"Tottenham striker Emmanuel Adebayor claims his mum is using witchcraft to ruin his career"
Not sure what I have more trouble believing here. The witchcraft or the reference that Ade is a striker.
Jan Vertonghen is considering his Tottenham future and is apparently still haunted by Tim Sherwood questioning his mentality and commitment. I'm glad he's bemoaning the lack of Premier League starts. Proves he isn't comfortable watching from the bench. I'm not quite sure why he's not considered first choice either, unless Sherwood's words were minor truth bombs that have gone on to hurt Vertonghen's form. Yes, he's a moody git, but appease his ego and he'll soon be ripping his shirt off to reveal that almost forgotten 'Superman' logo covering his chest.
Vertonghen is the best centre-back we have. If there is something flawed with his personality that is strong enough to create doubt with Pochettino, then we'll cash in as we always do. The only true flaw is that his ambitions do not currently match with the application and output of most of the rest of the squad. Which fits in perfectly with our famed business model:
Buy talent. Allow them to elevate and promote said talent. Team stutters. Chairman has excuse to sell disruptive player for profit. Use said profit to by next victim.
For the moment, Poch claims there is no issue and he's happy with the player citing squad rotation. The rest might as well be filler with January in mind. Although we all know that Spurs filler tends to choke us up more often than not.
Michael Dawson states that Pochettino should be given time. Tom Huddlestone feels so much has changed at Spurs that Sunday's game will feel like 'any other game'. Speaks volumes when ex-players deemed not good enough to retain are in full pelt patronising mode in preparation for the six-pointer clash. Tragically, we could do with Dawson's courage and vocal encouragement (and love for the shirt) and we could also do with Huddlestone's volleyed thunderbolt shots. Specifically aimed at the heads of the Spurs players to wake them the **** up.
Hull for the record haven't won a league game since the opening day of the season. If you look up the definition of ominous in the dictionary you'll see a picture of a Spurs fan face-palming.
Gareth Bale interviewed in Madrid by the Telegraph (by the ever charming Charlie Parrish). He says all the right things, all the diplomatic emotive driven things that we (his ex-club supporting fanbase) would wish to hear. Still looks out for Spurs results, still wants Arsenal to lose. Would never join Arsenal. Would have found it hard to leave Spurs had Madrid not come in for him. I believe it all. Although the one about not leaving Spurs had Madrid not bid is easy to say now, because he's at Madrid. Still, I don't mind the romanticised notions of tentative loyalty. Without these notions there would be no substance to keep me attached to this once beautiful game turned ugly.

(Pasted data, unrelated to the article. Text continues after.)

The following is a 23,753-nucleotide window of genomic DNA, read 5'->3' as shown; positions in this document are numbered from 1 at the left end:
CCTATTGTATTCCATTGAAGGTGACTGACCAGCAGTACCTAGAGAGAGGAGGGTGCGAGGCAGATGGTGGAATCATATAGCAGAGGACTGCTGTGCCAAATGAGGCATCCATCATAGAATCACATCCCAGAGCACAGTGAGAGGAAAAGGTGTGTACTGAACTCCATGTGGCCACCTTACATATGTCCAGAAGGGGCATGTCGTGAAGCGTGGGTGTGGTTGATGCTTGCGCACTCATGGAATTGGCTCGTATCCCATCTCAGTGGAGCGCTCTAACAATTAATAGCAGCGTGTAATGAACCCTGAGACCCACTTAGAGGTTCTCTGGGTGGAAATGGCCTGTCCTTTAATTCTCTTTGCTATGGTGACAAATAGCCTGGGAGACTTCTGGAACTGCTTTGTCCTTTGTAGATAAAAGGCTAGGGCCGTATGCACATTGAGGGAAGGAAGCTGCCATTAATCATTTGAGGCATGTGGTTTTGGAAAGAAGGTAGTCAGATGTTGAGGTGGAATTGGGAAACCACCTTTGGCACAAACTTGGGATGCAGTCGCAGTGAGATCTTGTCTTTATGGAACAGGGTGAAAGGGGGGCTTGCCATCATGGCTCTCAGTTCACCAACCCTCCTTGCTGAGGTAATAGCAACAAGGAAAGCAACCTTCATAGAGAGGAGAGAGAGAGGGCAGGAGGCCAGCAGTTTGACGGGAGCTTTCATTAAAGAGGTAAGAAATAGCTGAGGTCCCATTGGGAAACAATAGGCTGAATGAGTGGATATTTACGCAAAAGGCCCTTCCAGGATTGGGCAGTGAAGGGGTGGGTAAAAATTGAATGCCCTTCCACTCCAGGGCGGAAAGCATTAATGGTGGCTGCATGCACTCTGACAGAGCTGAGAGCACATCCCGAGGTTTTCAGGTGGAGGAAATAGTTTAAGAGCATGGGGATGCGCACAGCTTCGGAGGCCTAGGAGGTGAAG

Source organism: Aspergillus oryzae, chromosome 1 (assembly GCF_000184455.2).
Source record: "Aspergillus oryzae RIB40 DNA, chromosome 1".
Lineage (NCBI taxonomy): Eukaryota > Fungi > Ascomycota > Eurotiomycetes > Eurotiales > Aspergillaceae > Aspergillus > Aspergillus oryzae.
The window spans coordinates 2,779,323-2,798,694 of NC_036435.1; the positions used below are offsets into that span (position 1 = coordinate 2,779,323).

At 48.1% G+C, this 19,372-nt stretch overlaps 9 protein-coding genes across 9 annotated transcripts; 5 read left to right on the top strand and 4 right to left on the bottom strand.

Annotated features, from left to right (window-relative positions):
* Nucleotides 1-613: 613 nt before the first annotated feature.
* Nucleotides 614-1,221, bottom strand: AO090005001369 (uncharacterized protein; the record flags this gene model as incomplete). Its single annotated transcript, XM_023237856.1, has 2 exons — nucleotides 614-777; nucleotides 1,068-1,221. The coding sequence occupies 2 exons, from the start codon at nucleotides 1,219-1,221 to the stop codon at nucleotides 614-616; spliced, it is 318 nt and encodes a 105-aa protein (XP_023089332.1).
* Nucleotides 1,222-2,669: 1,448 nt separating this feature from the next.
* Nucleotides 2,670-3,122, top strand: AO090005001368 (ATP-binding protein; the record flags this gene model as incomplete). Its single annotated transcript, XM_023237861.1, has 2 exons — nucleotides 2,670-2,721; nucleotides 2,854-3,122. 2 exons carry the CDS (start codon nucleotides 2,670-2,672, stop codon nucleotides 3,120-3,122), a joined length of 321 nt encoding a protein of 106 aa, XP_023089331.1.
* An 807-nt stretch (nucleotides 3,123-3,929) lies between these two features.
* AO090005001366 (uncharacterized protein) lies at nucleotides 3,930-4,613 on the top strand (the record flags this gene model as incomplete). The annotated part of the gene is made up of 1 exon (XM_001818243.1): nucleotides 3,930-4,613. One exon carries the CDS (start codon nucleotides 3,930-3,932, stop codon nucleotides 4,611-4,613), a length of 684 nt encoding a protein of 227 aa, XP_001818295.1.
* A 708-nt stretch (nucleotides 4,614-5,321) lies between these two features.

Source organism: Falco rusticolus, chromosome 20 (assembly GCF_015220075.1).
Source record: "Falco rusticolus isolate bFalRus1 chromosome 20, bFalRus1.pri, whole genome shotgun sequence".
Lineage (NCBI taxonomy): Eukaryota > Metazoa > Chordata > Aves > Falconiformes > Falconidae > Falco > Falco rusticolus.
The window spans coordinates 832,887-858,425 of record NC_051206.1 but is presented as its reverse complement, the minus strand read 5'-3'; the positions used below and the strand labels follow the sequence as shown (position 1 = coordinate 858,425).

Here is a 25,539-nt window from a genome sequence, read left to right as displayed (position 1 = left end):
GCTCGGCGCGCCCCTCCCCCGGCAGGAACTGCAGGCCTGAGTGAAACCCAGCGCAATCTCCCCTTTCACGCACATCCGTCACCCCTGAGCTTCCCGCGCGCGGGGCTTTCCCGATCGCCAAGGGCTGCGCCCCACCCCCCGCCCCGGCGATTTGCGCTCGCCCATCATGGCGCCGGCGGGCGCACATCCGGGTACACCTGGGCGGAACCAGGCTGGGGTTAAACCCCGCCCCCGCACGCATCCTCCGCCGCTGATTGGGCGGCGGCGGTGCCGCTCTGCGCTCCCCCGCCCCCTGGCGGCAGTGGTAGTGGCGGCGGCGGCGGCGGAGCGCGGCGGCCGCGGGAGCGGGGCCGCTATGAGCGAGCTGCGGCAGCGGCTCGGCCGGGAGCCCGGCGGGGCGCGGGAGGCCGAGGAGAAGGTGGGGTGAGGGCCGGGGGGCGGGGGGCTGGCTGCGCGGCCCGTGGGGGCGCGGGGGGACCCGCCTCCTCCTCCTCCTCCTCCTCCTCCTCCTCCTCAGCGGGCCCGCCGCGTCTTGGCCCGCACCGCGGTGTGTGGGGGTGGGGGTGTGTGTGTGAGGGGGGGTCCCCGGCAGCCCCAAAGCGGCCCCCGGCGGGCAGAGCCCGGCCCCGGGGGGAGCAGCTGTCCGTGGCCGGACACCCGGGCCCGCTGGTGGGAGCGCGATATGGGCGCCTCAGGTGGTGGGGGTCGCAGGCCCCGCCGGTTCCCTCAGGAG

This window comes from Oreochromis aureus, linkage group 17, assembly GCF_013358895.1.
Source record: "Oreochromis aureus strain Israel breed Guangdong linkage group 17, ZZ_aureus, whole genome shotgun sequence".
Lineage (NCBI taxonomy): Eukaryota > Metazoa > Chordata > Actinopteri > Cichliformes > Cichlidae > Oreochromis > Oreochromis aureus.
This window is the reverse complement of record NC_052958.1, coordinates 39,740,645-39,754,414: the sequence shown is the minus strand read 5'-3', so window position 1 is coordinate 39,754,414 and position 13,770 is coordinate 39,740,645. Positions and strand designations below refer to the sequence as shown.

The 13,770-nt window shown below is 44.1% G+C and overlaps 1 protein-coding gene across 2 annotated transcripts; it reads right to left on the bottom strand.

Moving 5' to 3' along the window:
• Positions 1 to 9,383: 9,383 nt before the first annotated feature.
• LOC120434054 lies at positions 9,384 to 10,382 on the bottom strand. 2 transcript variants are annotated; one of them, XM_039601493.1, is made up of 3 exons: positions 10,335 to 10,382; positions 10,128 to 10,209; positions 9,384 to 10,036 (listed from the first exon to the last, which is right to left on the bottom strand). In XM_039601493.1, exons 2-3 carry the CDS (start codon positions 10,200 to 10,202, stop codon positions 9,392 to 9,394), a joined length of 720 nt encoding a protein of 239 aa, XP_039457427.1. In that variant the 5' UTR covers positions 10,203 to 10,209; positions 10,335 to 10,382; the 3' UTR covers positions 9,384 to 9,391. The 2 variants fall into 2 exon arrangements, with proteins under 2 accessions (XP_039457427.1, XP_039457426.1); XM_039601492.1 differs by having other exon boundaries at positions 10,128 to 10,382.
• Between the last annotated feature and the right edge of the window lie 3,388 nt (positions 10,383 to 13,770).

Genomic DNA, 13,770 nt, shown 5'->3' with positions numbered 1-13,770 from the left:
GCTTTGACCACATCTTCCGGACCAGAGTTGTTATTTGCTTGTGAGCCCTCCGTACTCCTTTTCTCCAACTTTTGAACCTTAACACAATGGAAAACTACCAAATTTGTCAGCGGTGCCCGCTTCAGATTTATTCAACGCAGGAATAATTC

However, I'm not completely drunk on the past or the dreams of a whimsical future that never played out to be. Bale is a brand. A franchise all on his own and staying at Spurs would have stagnated his earning potential and marketing. Madrid are kings of fronting it. They pick up top drawer superstar players not because their starting eleven require them but because they are required to be seen as the ones sitting on the very top of the footballing pyramid. Then they find a way of fitting them in by moving former marque signings out of the club, benefiting the lucky club that signs them but not quite matching the expectancy of the one that has his place sacrificed and is pushed off the pinnacle.
Still, I don't feel that Bale needs any protection from the White Storm and it's constant acid rain burning down on the rest of football. He isn't daft. He knows there are two things at play here. One is the football at it's purist level and the other is the heart-sign and the advertisements and endorsements. When it's time for him to move on he'd have played for the biggest footballing juggernaut on the planet and be rich enough to retire in his early 30s. Not too shabby a career.
"I have a chat every day with Daniel on the training ground, that is normal. I understand football but I always feel the support from him and the club and that is what is important to me. I understand the supporters, they want the best for the club. I understand they are not happy. This is not a moment to find guiltiness, it is a moment to be strong"
Broken English to unify a broken community. At least the support at an away game is more concentrated in favour of singing for the love of Tottenham Hotspur rather than the home supports collective disgruntlement for the team that is simply a dysfunctional representative of Tottenham Hotspur.
Should our coach even be referencing the support of the chairman, negotiating a calm before another potential storm? Is this Spurs? Yes? Then it makes perfect sense.